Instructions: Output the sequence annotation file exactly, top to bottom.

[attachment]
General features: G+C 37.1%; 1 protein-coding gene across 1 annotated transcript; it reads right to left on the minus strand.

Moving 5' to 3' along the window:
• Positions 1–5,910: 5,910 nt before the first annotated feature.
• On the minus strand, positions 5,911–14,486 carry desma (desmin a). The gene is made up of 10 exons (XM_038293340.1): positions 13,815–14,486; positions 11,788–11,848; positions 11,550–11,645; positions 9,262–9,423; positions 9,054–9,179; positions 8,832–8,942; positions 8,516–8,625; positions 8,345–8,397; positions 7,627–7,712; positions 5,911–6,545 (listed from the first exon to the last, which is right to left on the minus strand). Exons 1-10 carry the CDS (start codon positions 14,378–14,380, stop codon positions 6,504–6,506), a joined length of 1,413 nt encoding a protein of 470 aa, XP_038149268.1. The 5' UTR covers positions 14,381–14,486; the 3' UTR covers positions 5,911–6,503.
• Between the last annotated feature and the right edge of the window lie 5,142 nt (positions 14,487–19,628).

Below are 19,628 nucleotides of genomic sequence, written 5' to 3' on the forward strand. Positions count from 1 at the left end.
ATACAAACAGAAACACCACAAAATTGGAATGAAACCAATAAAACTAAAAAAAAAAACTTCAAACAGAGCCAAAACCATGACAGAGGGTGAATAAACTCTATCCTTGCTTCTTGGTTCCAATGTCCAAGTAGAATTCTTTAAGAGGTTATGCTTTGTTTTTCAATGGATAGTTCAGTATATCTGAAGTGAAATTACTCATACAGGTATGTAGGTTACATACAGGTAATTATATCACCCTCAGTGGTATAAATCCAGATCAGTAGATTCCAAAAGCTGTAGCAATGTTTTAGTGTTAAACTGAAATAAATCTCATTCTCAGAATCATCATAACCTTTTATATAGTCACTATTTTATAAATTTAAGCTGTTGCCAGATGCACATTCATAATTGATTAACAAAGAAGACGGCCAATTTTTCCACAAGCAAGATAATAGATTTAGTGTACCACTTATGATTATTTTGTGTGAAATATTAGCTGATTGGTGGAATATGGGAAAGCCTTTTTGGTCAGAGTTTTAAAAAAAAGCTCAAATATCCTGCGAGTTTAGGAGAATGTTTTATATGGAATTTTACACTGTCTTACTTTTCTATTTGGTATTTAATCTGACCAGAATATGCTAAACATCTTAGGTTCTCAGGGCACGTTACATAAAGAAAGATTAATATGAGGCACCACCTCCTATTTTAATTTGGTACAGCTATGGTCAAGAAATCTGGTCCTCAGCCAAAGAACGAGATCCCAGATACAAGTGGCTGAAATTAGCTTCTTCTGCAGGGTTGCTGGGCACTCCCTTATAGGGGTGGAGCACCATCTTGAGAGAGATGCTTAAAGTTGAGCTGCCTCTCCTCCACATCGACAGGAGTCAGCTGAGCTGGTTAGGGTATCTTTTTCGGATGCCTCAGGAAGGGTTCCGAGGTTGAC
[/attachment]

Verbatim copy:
General features: G+C 37.1%; 1 protein-coding gene across 1 annotated transcript; it reads right to left on the minus strand.

Moving 5' to 3' along the window:
• Positions 1–5,910: 5,910 nt before the first annotated feature.
• On the minus strand, positions 5,911–14,486 carry desma (desmin a). The gene is made up of 10 exons (XM_038293340.1): positions 13,815–14,486; positions 11,788–11,848; positions 11,550–11,645; positions 9,262–9,423; positions 9,054–9,179; positions 8,832–8,942; positions 8,516–8,625; positions 8,345–8,397; positions 7,627–7,712; positions 5,911–6,545 (listed from the first exon to the last, which is right to left on the minus strand). Exons 1-10 carry the CDS (start codon positions 14,378–14,380, stop codon positions 6,504–6,506), a joined length of 1,413 nt encoding a protein of 470 aa, XP_038149268.1. The 5' UTR covers positions 14,381–14,486; the 3' UTR covers positions 5,911–6,503.
• Between the last annotated feature and the right edge of the window lie 5,142 nt (positions 14,487–19,628).

Below are 19,628 nucleotides of genomic sequence, written 5' to 3' on the forward strand. Positions count from 1 at the left end.
ATACAAACAGAAACACCACAAAATTGGAATGAAACCAATAAAACTAAAAAAAAAAACTTCAAACAGAGCCAAAACCATGACAGAGGGTGAATAAACTCTATCCTTGCTTCTTGGTTCCAATGTCCAAGTAGAATTCTTTAAGAGGTTATGCTTTGTTTTTCAATGGATAGTTCAGTATATCTGAAGTGAAATTACTCATACAGGTATGTAGGTTACATACAGGTAATTATATCACCCTCAGTGGTATAAATCCAGATCAGTAGATTCCAAAAGCTGTAGCAATGTTTTAGTGTTAAACTGAAATAAATCTCATTCTCAGAATCATCATAACCTTTTATATAGTCACTATTTTATAAATTTAAGCTGTTGCCAGATGCACATTCATAATTGATTAACAAAGAAGACGGCCAATTTTTCCACAAGCAAGATAATAGATTTAGTGTACCACTTATGATTATTTTGTGTGAAATATTAGCTGATTGGTGGAATATGGGAAAGCCTTTTTGGTCAGAGTTTTAAAAAAAAGCTCAAATATCCTGCGAGTTTAGGAGAATGTTTTATATGGAATTTTACACTGTCTTACTTTTCTATTTGGTATTTAATCTGACCAGAATATGCTAAACATCTTAGGTTCTCAGGGCACGTTACATAAAGAAAGATTAATATGAGGCACCACCTCCTATTTTAATTTGGTACAGCTATGGTCAAGAAATCTGGTCCTCAGCCAAAGAACGAGATCCCAGATACAAGTGGCTGAAATTAGCTTCTTCTGCAGGGTTGCTGGGCACTCCCTTATAGGGGTGGAGCACCATCTTGAGAGAGATGCTTAAAGTTGAGCTGCCTCTCCTCCACATCGACAGGAGTCAGCTGAGCTGGTTAGGGTATCTTTTTCGGATGCCTCAGGAAGGGTTCCGAGGTTGAC